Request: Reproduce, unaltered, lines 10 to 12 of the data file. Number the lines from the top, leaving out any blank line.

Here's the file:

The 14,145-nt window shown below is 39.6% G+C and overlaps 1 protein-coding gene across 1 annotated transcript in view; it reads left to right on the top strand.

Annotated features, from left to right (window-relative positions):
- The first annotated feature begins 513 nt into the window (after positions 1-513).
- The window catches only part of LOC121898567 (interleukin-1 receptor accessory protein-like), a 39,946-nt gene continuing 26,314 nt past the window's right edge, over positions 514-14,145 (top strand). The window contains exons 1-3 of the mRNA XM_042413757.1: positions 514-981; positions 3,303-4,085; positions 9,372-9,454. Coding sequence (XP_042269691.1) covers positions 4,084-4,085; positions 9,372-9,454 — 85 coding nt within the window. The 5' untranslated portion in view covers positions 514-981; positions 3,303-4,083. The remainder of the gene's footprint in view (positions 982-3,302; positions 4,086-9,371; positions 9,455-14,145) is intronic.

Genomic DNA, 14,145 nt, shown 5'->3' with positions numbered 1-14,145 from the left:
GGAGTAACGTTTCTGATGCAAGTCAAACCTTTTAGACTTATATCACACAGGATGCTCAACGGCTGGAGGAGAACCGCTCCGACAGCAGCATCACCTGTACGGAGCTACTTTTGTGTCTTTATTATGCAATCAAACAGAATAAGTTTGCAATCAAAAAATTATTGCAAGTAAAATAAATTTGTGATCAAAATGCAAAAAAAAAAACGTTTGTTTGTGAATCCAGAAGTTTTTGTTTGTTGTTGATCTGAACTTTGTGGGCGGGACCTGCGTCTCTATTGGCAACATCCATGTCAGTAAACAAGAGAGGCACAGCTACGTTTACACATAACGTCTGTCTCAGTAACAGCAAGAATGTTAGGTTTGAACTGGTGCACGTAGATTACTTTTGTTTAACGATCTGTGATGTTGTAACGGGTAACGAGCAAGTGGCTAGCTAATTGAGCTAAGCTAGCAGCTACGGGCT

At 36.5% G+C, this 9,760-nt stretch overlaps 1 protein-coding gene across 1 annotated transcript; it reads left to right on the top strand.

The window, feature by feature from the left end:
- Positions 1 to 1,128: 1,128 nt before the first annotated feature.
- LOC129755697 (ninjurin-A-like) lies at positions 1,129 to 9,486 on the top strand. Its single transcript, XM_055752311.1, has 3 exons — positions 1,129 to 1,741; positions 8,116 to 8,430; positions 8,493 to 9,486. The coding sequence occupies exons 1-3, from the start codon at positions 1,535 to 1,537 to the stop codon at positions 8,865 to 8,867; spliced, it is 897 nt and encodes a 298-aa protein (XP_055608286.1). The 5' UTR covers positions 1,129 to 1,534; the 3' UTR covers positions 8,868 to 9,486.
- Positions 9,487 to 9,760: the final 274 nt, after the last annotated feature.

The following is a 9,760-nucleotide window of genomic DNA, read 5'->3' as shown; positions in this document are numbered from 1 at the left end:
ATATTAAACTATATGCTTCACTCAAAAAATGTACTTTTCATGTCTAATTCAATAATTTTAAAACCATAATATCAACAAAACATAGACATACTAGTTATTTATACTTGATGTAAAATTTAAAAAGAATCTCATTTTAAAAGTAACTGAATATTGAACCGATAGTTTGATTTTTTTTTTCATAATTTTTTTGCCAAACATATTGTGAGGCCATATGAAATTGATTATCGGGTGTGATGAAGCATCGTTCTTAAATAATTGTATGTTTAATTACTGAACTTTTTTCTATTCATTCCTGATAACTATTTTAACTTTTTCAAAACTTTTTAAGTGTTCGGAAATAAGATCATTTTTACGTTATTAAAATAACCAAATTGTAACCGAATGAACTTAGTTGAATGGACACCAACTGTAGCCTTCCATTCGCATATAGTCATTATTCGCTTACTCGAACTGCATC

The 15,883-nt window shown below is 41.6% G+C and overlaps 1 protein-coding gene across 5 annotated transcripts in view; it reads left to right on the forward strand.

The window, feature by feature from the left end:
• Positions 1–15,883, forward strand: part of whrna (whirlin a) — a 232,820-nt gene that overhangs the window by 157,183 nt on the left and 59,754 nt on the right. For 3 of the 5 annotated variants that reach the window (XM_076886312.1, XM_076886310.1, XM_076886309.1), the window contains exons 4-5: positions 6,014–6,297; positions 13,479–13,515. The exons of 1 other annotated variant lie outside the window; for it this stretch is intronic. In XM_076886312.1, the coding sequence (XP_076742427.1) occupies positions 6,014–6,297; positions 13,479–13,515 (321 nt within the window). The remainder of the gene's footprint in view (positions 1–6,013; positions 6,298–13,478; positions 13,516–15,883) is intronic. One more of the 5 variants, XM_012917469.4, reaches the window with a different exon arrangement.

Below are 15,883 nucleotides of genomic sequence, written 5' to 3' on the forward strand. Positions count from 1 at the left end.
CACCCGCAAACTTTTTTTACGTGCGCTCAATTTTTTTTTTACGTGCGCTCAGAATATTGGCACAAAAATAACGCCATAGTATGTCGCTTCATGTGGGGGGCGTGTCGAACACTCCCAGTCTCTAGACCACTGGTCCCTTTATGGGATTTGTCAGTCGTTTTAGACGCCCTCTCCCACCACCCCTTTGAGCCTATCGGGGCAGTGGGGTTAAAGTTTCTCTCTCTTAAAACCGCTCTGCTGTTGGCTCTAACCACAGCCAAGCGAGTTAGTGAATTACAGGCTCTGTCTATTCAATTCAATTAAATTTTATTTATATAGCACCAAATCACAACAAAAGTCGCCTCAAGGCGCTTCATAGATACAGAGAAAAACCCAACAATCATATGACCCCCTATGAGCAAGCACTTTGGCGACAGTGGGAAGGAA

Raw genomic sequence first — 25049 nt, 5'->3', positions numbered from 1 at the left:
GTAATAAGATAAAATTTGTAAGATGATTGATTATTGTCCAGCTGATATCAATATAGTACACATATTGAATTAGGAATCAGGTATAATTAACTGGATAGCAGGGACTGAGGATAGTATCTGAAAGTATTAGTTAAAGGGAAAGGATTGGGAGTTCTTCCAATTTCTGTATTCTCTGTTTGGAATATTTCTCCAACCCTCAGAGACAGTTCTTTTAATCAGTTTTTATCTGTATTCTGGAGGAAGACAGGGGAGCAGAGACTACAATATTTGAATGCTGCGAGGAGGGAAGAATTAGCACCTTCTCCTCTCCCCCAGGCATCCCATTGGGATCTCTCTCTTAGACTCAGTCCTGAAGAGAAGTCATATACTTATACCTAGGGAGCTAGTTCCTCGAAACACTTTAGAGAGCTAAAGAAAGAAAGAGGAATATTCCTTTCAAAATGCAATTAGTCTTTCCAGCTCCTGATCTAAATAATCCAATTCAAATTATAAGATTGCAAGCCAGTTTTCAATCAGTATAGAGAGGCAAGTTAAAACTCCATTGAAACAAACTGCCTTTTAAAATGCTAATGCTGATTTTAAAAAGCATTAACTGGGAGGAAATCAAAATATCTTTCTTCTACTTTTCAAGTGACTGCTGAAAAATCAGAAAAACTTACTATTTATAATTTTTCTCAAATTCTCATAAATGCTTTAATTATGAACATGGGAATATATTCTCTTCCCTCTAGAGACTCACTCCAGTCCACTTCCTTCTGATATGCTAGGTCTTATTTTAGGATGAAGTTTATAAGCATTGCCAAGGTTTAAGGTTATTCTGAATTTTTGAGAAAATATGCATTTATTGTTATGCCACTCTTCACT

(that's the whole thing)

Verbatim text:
- LOC129755697 (ninjurin-A-like) lies at positions 1,129 to 9,486 on the top strand. Its single transcript, XM_055752311.1, has 3 exons — positions 1,129 to 1,741; positions 8,116 to 8,430; positions 8,493 to 9,486. The coding sequence occupies exons 1-3, from the start codon at positions 1,535 to 1,537 to the stop codon at positions 8,865 to 8,867; spliced, it is 897 nt and encodes a 298-aa protein (XP_055608286.1). The 5' UTR covers positions 1,129 to 1,534; the 3' UTR covers positions 8,868 to 9,486.
- Positions 9,487 to 9,760: the final 274 nt, after the last annotated feature.

The following is a 9,760-nucleotide window of genomic DNA, read 5'->3' as shown; positions in this document are numbered from 1 at the left end: